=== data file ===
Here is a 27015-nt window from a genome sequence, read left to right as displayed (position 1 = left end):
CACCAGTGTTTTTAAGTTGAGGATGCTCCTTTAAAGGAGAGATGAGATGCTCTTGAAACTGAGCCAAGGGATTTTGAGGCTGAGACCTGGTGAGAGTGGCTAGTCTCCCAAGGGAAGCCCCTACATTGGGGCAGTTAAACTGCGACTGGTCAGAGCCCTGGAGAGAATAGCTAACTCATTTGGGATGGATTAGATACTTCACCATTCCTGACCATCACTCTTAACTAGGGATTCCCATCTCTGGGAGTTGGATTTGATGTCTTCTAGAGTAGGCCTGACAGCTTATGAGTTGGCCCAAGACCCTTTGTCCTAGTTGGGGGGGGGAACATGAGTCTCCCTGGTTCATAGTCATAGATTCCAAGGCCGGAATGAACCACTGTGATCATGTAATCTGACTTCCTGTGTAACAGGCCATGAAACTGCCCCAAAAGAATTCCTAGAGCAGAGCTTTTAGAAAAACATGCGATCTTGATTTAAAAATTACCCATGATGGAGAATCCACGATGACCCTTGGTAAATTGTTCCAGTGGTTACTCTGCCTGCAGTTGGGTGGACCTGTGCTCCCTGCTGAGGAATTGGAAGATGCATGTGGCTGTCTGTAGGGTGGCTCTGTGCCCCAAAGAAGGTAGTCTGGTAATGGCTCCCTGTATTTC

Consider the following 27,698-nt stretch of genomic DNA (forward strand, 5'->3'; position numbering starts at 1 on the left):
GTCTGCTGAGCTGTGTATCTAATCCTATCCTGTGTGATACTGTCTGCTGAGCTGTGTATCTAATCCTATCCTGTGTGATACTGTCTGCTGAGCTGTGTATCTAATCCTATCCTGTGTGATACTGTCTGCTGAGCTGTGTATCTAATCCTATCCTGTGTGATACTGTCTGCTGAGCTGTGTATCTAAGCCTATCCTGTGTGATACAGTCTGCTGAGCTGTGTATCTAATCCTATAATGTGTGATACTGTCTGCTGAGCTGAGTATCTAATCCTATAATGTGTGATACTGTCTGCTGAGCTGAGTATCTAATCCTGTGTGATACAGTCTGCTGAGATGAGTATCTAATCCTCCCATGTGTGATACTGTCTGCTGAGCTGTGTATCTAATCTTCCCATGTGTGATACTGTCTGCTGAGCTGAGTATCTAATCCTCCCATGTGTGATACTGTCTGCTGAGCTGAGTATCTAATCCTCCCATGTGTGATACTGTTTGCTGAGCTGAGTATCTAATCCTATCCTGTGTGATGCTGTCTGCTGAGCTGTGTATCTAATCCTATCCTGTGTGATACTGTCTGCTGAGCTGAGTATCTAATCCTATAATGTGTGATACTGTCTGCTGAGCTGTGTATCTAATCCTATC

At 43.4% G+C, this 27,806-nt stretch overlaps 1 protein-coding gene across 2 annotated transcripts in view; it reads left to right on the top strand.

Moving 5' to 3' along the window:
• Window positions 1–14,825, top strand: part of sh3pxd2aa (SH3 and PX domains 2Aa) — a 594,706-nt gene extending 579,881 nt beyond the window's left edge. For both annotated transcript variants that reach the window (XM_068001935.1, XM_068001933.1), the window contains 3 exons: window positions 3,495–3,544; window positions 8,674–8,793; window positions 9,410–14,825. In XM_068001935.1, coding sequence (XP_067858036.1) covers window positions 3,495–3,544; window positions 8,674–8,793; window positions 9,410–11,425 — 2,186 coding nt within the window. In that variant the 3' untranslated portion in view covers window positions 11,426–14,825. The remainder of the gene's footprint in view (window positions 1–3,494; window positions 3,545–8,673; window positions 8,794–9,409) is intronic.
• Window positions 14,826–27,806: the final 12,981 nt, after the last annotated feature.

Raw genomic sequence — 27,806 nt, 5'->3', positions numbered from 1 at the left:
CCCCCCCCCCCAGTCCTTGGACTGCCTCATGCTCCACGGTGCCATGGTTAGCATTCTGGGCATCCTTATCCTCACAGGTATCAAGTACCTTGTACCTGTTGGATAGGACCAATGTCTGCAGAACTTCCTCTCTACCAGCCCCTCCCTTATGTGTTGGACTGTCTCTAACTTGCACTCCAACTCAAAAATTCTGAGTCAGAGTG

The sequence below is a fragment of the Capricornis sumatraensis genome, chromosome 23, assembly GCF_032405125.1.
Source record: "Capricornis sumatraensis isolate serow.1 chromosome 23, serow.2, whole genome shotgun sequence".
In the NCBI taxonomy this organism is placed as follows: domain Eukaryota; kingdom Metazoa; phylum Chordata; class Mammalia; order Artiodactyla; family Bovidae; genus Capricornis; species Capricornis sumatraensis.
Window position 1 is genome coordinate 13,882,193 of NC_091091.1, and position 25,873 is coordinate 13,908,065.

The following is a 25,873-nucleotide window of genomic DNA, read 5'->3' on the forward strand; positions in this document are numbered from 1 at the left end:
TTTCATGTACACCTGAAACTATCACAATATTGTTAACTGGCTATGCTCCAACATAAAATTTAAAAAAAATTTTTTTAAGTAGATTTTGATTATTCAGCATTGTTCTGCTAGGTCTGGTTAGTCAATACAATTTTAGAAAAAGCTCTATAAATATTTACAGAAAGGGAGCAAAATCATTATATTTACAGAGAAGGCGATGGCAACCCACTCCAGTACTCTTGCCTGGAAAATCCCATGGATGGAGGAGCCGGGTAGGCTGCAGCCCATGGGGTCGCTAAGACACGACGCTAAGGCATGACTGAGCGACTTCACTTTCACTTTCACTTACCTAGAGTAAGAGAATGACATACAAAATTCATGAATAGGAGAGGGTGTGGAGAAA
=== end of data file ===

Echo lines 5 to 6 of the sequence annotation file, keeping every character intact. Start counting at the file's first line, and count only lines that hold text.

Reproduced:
At 43.4% G+C, this 27,806-nt stretch overlaps 1 protein-coding gene across 2 annotated transcripts in view; it reads left to right on the top strand.

Moving 5' to 3' along the window: